Pity the poor cabbie. It’s not an easy gig. Basically, your job is to drive a bunch of drunks around town, which must make for a pleasant evening.
And once you’ve paid fees, car maintenance and gas, you’re lucky to have enough left over for a chocolate bar. A little one.
Then there’s traffic, which is bad enough when you don’t have to spend 12 hours a day in it. I can’t imagine what that’s like, especially now that the mayor is busy, busy, creating a rat’s maze of bike lanes to test your skill and patience.
Oh well, it gives you something to do when you’re No. 27 in the queue waiting for a fare: Count the number of cyclists on the new Dunsmuir bike lane … one cyclist. Uh, two cyclists…
But now you have to watch for tricky government bureaucrats trying to catch you picking up fares out of your zone. Ask Gurmeet Singh of Guildford Cabs, who was heading back to the airport, where he’s licensed to operate, and stopped to pick up a fare on Broadway and Granville at 11 p.m. Saturday, where he’s not.
That was no fare; that was an enforcement officer for the Passenger Transportation Board, and here’s a ticket for $1,150.
Are you nuts? $1,150!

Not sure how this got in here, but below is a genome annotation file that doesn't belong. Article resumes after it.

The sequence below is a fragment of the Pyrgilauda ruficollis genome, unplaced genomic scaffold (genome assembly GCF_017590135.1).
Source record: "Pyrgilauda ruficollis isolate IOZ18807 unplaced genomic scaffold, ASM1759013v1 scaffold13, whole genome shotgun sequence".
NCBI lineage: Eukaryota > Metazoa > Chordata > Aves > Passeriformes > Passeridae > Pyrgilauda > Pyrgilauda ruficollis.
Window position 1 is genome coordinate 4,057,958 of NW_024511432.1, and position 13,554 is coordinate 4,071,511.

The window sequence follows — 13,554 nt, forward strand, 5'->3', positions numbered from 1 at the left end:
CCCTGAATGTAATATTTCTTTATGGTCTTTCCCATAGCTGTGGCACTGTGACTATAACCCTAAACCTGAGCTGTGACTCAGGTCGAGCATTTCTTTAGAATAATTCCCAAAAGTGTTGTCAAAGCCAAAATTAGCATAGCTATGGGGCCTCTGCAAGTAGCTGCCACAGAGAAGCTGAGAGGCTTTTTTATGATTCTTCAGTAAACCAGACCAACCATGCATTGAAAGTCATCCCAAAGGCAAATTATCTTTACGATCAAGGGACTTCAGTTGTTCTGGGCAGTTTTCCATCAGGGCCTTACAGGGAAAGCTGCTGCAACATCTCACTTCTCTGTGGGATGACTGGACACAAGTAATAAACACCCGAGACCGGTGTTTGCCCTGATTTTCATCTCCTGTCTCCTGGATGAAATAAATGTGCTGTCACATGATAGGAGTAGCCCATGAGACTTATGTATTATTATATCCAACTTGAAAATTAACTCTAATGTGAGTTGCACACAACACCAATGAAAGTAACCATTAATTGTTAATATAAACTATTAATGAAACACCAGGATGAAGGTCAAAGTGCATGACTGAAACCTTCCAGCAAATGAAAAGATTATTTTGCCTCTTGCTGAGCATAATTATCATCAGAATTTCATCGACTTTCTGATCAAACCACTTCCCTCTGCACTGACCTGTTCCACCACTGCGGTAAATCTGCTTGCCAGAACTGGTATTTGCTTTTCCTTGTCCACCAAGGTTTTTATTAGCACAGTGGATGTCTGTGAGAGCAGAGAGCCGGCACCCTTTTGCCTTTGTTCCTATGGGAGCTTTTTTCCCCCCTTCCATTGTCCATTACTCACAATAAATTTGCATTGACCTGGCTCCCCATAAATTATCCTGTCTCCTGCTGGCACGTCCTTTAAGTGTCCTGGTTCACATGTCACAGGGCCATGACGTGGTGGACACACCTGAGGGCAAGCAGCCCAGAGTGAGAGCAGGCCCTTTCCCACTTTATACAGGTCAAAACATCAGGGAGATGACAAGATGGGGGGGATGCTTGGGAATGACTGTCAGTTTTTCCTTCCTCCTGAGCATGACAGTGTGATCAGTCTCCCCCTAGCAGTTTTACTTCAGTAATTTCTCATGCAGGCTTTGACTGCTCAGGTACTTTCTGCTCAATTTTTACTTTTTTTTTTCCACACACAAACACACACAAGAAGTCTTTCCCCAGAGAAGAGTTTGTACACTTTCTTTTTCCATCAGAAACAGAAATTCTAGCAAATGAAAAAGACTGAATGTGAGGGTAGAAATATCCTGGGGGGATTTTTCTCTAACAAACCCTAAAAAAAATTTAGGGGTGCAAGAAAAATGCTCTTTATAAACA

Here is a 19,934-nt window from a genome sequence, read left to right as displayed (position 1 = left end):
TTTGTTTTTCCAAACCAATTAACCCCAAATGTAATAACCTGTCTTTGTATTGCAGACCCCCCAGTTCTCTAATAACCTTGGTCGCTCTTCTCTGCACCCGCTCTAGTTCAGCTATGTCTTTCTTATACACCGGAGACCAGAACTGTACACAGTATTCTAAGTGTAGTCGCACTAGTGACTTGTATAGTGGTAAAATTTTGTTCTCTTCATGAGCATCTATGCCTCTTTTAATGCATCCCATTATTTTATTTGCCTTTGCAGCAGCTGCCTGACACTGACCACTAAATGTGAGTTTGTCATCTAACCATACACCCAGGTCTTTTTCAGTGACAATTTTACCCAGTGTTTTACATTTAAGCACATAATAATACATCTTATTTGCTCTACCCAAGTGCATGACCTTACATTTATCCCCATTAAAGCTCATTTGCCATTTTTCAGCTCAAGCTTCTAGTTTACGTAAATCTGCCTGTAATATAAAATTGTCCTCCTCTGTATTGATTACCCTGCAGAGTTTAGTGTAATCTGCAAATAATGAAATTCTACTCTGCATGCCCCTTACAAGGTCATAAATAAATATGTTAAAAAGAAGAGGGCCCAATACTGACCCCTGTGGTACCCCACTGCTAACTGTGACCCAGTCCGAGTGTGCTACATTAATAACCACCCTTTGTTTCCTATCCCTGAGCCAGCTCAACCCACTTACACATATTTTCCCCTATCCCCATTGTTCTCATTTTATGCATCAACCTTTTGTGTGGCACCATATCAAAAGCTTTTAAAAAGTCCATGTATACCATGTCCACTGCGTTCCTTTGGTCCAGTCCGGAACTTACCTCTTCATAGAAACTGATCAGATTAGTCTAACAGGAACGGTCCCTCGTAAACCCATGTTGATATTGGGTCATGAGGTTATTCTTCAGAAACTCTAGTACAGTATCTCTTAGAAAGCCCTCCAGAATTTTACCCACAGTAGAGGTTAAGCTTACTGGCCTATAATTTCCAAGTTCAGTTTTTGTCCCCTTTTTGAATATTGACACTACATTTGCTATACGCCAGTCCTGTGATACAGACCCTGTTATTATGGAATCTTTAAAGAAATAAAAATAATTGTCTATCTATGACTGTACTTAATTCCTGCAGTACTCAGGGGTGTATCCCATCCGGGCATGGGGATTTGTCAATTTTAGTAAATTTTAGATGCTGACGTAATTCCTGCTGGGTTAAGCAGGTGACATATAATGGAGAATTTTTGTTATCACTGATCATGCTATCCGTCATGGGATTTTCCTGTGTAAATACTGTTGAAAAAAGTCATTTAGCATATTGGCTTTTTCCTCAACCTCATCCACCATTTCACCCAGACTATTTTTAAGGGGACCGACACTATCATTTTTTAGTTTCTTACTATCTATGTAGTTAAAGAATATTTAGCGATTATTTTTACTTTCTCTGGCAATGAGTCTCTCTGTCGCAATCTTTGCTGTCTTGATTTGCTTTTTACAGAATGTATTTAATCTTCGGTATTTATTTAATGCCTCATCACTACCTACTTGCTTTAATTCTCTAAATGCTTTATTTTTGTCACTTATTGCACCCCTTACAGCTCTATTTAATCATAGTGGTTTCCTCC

The poor guy, in his defence, says the woman appeared to be alone on a dark night and looked as if she really needed a cab. You could make an argument that he should get the key to the city, not a $1,150 kick in the head. But the Passenger Transportation Board is not famous for its mercy.
Enforcement is understandable, but more and more, the authorities resort to trickery and subterfuge, and it’s getting harder to tell the good guys from the bad guys. It’s one thing when you’re trying to apprehend sneaky homicidal gangsters, but why pick on ordinary, usually law-abiding people trying to make a living?
Especially cab drivers. How many times have you stood on the curb in the rain while a cabbie sails by, his dome light off and a look of genuine regret in his eye? Now you know why. Feel better?
Memo to the board: We all understand that a free-for-all may not be in everyone’s best interests. Regulate the taxi business, ensure public safety, but do not go out of your way to increase the lack of trust on the street.
There’s already plenty of that.
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